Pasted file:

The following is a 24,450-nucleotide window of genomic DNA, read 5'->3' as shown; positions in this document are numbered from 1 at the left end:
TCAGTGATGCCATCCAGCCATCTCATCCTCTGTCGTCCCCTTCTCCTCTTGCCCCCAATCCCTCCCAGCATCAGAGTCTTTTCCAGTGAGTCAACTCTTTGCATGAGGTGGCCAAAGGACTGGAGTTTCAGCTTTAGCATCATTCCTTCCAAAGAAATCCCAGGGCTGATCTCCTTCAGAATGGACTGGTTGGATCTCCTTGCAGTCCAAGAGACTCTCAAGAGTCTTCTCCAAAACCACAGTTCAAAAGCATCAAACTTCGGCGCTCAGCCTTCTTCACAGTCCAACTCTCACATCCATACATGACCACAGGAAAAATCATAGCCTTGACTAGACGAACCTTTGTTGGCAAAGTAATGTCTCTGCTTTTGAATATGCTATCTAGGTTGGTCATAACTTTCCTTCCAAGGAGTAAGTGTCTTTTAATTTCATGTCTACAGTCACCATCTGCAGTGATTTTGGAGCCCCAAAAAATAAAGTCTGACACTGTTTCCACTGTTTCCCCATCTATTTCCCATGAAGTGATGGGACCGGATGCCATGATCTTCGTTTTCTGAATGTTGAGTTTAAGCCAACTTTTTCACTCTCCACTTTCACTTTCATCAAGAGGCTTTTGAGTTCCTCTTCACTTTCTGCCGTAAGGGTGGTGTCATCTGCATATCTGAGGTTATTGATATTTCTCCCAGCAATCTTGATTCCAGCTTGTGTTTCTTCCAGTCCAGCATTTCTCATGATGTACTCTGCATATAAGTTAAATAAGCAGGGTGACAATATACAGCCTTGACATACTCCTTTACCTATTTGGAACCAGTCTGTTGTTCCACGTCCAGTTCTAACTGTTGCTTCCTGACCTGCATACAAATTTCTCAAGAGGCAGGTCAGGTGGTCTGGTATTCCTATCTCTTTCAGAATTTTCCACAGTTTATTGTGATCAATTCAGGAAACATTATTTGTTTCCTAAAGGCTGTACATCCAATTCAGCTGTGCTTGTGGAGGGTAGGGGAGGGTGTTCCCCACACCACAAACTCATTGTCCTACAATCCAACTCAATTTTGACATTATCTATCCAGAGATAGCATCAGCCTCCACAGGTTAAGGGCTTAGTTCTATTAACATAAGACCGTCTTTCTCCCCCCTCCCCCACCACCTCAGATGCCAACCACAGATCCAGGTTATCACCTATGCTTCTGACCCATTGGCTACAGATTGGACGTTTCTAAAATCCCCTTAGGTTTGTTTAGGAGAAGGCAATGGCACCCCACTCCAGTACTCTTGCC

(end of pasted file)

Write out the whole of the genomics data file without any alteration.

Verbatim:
The following is a 24,450-nucleotide window of genomic DNA, read 5'->3' as shown; positions in this document are numbered from 1 at the left end:
TCAGTGATGCCATCCAGCCATCTCATCCTCTGTCGTCCCCTTCTCCTCTTGCCCCCAATCCCTCCCAGCATCAGAGTCTTTTCCAGTGAGTCAACTCTTTGCATGAGGTGGCCAAAGGACTGGAGTTTCAGCTTTAGCATCATTCCTTCCAAAGAAATCCCAGGGCTGATCTCCTTCAGAATGGACTGGTTGGATCTCCTTGCAGTCCAAGAGACTCTCAAGAGTCTTCTCCAAAACCACAGTTCAAAAGCATCAAACTTCGGCGCTCAGCCTTCTTCACAGTCCAACTCTCACATCCATACATGACCACAGGAAAAATCATAGCCTTGACTAGACGAACCTTTGTTGGCAAAGTAATGTCTCTGCTTTTGAATATGCTATCTAGGTTGGTCATAACTTTCCTTCCAAGGAGTAAGTGTCTTTTAATTTCATGTCTACAGTCACCATCTGCAGTGATTTTGGAGCCCCAAAAAATAAAGTCTGACACTGTTTCCACTGTTTCCCCATCTATTTCCCATGAAGTGATGGGACCGGATGCCATGATCTTCGTTTTCTGAATGTTGAGTTTAAGCCAACTTTTTCACTCTCCACTTTCACTTTCATCAAGAGGCTTTTGAGTTCCTCTTCACTTTCTGCCGTAAGGGTGGTGTCATCTGCATATCTGAGGTTATTGATATTTCTCCCAGCAATCTTGATTCCAGCTTGTGTTTCTTCCAGTCCAGCATTTCTCATGATGTACTCTGCATATAAGTTAAATAAGCAGGGTGACAATATACAGCCTTGACATACTCCTTTACCTATTTGGAACCAGTCTGTTGTTCCACGTCCAGTTCTAACTGTTGCTTCCTGACCTGCATACAAATTTCTCAAGAGGCAGGTCAGGTGGTCTGGTATTCCTATCTCTTTCAGAATTTTCCACAGTTTATTGTGATCAATTCAGGAAACATTATTTGTTTCCTAAAGGCTGTACATCCAATTCAGCTGTGCTTGTGGAGGGTAGGGGAGGGTGTTCCCCACACCACAAACTCATTGTCCTACAATCCAACTCAATTTTGACATTATCTATCCAGAGATAGCATCAGCCTCCACAGGTTAAGGGCTTAGTTCTATTAACATAAGACCGTCTTTCTCCCCCCTCCCCCACCACCTCAGATGCCAACCACAGATCCAGGTTATCACCTATGCTTCTGACCCATTGGCTACAGATTGGACGTTTCTAAAATCCCCTTAGGTTTGTTTAGGAGAAGGCAATGGCACCCCACTCCAGTACTCTTGCC